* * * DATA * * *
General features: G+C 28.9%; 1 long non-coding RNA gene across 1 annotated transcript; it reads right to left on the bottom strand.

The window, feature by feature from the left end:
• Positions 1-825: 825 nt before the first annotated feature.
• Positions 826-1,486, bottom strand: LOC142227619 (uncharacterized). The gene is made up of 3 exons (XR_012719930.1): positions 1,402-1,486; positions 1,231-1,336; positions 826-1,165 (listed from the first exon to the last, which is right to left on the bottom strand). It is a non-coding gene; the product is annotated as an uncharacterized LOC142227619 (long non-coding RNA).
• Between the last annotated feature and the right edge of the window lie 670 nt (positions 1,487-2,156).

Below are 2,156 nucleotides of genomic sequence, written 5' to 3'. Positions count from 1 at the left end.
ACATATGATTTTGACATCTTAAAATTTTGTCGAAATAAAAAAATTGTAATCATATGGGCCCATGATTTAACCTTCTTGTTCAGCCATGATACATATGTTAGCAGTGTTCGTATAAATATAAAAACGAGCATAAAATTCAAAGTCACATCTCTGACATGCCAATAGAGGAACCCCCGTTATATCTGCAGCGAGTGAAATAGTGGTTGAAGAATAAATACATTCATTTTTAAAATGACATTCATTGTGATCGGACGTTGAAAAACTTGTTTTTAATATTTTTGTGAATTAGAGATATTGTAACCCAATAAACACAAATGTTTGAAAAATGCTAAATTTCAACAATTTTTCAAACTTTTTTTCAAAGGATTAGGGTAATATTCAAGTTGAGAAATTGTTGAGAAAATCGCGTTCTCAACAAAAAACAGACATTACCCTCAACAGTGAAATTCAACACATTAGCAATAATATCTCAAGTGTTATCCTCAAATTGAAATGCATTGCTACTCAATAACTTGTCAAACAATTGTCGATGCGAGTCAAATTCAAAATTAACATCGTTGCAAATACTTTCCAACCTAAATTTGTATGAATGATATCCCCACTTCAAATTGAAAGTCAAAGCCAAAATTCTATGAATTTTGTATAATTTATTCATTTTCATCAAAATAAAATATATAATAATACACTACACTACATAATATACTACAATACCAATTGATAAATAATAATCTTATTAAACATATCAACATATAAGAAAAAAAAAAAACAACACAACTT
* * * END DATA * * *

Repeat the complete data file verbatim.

General features: G+C 28.9%; 1 long non-coding RNA gene across 1 annotated transcript; it reads right to left on the bottom strand.

The window, feature by feature from the left end:
• Positions 1-825: 825 nt before the first annotated feature.
• Positions 826-1,486, bottom strand: LOC142227619 (uncharacterized). The gene is made up of 3 exons (XR_012719930.1): positions 1,402-1,486; positions 1,231-1,336; positions 826-1,165 (listed from the first exon to the last, which is right to left on the bottom strand). It is a non-coding gene; the product is annotated as an uncharacterized LOC142227619 (long non-coding RNA).
• Between the last annotated feature and the right edge of the window lie 670 nt (positions 1,487-2,156).

Below are 2,156 nucleotides of genomic sequence, written 5' to 3'. Positions count from 1 at the left end.
ACATATGATTTTGACATCTTAAAATTTTGTCGAAATAAAAAAATTGTAATCATATGGGCCCATGATTTAACCTTCTTGTTCAGCCATGATACATATGTTAGCAGTGTTCGTATAAATATAAAAACGAGCATAAAATTCAAAGTCACATCTCTGACATGCCAATAGAGGAACCCCCGTTATATCTGCAGCGAGTGAAATAGTGGTTGAAGAATAAATACATTCATTTTTAAAATGACATTCATTGTGATCGGACGTTGAAAAACTTGTTTTTAATATTTTTGTGAATTAGAGATATTGTAACCCAATAAACACAAATGTTTGAAAAATGCTAAATTTCAACAATTTTTCAAACTTTTTTTCAAAGGATTAGGGTAATATTCAAGTTGAGAAATTGTTGAGAAAATCGCGTTCTCAACAAAAAACAGACATTACCCTCAACAGTGAAATTCAACACATTAGCAATAATATCTCAAGTGTTATCCTCAAATTGAAATGCATTGCTACTCAATAACTTGTCAAACAATTGTCGATGCGAGTCAAATTCAAAATTAACATCGTTGCAAATACTTTCCAACCTAAATTTGTATGAATGATATCCCCACTTCAAATTGAAAGTCAAAGCCAAAATTCTATGAATTTTGTATAATTTATTCATTTTCATCAAAATAAAATATATAATAATACACTACACTACATAATATACTACAATACCAATTGATAAATAATAATCTTATTAAACATATCAACATATAAGAAAAAAAAAAAACAACACAACTT